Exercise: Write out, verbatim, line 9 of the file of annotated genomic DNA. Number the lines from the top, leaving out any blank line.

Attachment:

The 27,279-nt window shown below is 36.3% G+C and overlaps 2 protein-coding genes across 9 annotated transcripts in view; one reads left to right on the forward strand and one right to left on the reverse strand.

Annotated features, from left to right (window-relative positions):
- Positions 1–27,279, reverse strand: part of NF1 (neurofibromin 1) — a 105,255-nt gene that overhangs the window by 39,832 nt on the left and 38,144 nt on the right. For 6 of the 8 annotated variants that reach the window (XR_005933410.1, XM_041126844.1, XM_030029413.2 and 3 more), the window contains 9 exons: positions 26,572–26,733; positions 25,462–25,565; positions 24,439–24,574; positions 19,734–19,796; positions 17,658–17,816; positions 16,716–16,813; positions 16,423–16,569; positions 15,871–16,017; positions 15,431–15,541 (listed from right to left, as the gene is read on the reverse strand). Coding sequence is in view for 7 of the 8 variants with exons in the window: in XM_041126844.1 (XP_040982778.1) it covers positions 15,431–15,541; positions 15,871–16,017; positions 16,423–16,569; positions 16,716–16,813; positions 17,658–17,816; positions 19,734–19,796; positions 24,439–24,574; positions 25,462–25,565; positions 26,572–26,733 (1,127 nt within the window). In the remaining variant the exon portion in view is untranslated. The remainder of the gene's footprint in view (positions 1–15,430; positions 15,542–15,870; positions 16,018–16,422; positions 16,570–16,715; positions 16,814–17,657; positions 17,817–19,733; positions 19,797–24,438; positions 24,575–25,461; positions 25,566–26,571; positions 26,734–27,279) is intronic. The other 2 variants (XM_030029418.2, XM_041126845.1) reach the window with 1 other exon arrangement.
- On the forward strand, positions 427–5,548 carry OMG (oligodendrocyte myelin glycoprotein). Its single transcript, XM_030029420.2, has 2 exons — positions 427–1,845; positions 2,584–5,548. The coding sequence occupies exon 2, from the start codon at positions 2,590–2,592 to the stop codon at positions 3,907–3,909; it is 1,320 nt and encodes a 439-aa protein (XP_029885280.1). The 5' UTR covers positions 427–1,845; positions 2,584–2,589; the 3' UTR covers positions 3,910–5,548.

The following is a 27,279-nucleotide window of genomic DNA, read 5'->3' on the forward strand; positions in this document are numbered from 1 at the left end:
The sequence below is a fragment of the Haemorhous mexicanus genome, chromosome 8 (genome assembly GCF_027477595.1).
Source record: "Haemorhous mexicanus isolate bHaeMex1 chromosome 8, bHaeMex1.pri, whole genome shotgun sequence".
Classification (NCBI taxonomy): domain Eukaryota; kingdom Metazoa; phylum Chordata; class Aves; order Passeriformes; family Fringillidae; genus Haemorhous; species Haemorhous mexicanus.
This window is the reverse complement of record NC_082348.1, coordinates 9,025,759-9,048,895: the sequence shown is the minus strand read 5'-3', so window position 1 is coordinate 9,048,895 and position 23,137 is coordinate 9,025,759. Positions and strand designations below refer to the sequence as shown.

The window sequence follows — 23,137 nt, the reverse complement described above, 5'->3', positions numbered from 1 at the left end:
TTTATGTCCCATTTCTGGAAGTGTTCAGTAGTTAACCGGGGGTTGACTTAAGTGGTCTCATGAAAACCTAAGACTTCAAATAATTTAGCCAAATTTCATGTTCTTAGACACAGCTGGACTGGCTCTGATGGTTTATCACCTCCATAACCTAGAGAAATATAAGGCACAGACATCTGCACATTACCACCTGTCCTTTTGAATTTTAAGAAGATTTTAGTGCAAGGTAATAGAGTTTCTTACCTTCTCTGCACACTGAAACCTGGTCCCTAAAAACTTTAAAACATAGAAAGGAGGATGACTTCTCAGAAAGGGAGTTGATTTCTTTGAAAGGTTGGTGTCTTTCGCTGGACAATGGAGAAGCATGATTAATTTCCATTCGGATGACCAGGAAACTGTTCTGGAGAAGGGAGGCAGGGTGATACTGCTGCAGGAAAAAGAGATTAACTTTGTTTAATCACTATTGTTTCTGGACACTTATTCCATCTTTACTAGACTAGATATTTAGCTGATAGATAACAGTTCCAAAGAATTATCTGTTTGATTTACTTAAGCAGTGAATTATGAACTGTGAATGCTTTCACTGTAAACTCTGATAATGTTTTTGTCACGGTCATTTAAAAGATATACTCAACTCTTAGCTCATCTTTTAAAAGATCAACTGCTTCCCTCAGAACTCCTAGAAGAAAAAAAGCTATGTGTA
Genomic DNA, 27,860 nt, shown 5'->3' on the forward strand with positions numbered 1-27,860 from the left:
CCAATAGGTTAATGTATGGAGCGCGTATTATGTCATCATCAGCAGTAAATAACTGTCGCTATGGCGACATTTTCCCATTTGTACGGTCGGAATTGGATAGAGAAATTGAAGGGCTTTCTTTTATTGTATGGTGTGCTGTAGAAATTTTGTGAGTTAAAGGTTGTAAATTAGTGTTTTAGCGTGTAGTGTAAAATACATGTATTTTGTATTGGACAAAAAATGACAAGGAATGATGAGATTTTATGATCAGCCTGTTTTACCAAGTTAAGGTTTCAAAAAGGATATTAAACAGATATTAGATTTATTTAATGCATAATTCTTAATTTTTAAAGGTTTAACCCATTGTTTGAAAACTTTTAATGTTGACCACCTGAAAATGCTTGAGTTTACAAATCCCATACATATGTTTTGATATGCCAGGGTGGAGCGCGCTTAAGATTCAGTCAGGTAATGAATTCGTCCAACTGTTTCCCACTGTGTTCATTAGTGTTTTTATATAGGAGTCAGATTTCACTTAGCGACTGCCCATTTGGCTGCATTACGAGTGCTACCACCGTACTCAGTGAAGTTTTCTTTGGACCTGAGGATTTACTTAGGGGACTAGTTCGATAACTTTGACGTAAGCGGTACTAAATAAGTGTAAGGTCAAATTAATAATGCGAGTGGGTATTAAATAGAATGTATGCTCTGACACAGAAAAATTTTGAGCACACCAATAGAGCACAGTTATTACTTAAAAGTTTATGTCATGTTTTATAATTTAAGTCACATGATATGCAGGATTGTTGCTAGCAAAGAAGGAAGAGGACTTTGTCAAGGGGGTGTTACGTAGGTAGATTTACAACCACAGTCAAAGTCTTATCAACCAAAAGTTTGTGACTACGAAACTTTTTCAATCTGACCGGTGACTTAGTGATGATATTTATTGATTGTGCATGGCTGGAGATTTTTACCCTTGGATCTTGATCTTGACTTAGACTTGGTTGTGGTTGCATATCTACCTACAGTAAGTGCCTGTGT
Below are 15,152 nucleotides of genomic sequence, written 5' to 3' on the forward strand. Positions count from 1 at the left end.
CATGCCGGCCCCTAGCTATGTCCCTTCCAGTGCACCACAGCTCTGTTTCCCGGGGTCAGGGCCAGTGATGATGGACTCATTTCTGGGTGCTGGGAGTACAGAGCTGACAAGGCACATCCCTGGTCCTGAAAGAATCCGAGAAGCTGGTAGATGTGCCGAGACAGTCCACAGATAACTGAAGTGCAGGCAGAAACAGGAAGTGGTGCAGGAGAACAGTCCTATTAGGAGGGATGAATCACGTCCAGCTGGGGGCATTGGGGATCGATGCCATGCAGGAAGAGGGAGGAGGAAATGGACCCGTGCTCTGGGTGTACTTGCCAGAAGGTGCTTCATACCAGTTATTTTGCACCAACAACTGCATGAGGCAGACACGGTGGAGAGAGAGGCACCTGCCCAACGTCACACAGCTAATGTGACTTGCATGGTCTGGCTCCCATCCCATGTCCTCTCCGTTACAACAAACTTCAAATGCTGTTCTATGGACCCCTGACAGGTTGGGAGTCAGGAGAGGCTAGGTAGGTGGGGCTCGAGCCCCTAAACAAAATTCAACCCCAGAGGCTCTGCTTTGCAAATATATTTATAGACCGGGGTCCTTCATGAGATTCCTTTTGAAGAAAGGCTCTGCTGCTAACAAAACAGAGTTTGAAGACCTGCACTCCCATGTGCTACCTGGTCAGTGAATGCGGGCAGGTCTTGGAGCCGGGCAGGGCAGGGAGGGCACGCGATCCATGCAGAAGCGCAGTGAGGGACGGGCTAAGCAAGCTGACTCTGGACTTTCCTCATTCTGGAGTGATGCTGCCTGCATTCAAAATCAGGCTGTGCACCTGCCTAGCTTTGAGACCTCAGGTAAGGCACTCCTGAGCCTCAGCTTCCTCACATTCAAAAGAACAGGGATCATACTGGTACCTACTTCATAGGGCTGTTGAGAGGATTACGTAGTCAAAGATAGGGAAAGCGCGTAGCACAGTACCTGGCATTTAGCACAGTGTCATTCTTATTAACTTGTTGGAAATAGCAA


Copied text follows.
This window is the reverse complement of record NC_082348.1, coordinates 9,025,759-9,048,895: the sequence shown is the minus strand read 5'-3', so window position 1 is coordinate 9,048,895 and position 23,137 is coordinate 9,025,759. Positions and strand designations below refer to the sequence as shown.